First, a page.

Bubbyswhollycow’s Weblog

The Word From Our Steer Man Ken
May 22, 2008, 2:35 pm
Filed under: Uncategorized | Tags: ,

Here is a (edited) note from Ken Jaffe…


The blog is great. Very cool that there is no one else really using the whole steer.

In terms of tenderness, I simply do not believe there is science (or real world experience) to support a statement that tenderness declines between 14 and 16 months, and in particular to quantify that difference as 30%. Tenderness is “measured” by something called Warner-Bratzler sheer force and it tends to correlate with genetics, marbling, somewhat with age, and how the carcass is handled post mortem, which includes time of aging/hanging. Josh Applebaum at Fleischers in Kingston ages his own carcasses (which are slaughtered elsewhere) of grass fed cattle for a long time—a month or more—to get a very tender product with a very intense beefy flavor.

In any case, you won’t find grass fed grass finished steers at that 14 to 16 months. Typically forage based production gets cattle to maturity (which is the age at which the meat starts to marble) at around 24 months. This can vary between 18 and 30 months. I am told that chefs in Europe value animals of this age (and even much older) because of the better flavor, and I personally believe this.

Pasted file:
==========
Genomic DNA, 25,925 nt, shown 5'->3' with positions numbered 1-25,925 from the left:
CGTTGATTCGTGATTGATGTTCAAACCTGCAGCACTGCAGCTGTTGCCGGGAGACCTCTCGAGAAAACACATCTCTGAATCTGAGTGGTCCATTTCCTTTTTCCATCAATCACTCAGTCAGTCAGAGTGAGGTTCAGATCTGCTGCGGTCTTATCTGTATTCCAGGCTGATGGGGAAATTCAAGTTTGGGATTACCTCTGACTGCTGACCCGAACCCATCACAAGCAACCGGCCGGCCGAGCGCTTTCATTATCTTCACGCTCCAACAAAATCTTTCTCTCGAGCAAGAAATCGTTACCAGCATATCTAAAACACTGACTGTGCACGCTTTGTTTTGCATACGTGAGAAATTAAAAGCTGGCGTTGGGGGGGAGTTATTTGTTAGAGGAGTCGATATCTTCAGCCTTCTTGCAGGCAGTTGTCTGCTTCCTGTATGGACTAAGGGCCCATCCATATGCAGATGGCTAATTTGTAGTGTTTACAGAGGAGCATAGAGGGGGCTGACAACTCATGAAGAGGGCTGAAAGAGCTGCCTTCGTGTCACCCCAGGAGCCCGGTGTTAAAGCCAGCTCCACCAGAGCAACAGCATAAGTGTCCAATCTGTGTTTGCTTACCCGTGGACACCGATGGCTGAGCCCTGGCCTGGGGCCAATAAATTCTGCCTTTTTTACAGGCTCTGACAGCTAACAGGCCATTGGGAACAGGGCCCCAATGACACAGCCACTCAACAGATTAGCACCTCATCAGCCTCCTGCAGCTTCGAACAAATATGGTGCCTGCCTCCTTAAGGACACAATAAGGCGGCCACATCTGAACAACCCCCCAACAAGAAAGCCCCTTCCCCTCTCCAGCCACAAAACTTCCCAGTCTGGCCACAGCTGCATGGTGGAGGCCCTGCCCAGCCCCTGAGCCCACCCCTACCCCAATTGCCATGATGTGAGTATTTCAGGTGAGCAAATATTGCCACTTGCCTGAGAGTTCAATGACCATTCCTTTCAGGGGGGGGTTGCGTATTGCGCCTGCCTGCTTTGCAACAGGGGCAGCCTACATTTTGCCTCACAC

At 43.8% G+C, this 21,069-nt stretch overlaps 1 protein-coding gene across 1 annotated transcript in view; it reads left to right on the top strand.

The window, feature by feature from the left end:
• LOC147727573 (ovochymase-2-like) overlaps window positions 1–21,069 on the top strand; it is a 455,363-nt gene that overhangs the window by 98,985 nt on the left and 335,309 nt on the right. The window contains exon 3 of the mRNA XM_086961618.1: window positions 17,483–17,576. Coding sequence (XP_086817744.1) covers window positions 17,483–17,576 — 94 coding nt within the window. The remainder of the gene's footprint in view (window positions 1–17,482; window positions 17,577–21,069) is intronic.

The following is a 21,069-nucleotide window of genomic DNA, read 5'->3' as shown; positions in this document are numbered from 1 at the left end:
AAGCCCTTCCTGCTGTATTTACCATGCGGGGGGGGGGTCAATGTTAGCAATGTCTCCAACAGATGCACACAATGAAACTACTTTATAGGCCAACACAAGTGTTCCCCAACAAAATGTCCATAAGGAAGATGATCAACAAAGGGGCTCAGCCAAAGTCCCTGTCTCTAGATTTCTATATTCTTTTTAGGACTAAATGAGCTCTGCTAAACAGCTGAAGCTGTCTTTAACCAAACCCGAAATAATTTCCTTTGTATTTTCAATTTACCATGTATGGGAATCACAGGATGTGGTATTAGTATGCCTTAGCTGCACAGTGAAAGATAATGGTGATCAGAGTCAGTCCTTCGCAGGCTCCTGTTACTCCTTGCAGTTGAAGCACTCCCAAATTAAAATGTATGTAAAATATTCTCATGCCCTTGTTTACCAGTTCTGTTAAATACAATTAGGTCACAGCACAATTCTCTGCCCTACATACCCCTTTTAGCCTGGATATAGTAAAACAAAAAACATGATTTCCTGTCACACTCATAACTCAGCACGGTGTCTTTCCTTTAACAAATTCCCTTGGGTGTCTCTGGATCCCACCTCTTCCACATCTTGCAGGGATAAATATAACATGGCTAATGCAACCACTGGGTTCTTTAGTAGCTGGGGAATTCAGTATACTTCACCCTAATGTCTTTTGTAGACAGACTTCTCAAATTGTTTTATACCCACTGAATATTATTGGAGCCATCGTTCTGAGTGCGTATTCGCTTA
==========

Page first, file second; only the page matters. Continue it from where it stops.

Its hard to be sure of the differences between grass fed and corn fed beef because the age of slaughter is only one of the factors that are different—which include diet, activity, often genetics, and use of antibiotics in the feed, etc. You might want to talk to Josh at Fleischers about his experience and process because I think he knows more than anyone else around here about how the various factors in production and handling impact on meat flavor and tenderness.

I can send you a bunch of dense academic articles on tenderness and how it correlates with various factors if you want to wade thru this. Here’s a link to a short article from Stockman Grass Farmer—the ‘bible’ of grass fed producers—on grass fed beef characteristics.


Don’t know what Alice is thinking exactly. It is more difficult to finish on grass in the winter. We need to be very selective about our hay choices and use hay with high protein content (we test this thru Cornell Cooperative Extension) for our finishing steers. They gain weight more slowly in the winter, but neither I nor my customers have noted a difference in the product from summer/fall killed animals on grass verses winter/spring animals that were on stored forage. The sample steak I first sent to Josh was a Porterhouse from a steer killed in late winter, which prompted him to want whole steers. But the question sounds like a good study for a blind taste test which we can get published in one of those academic journals.


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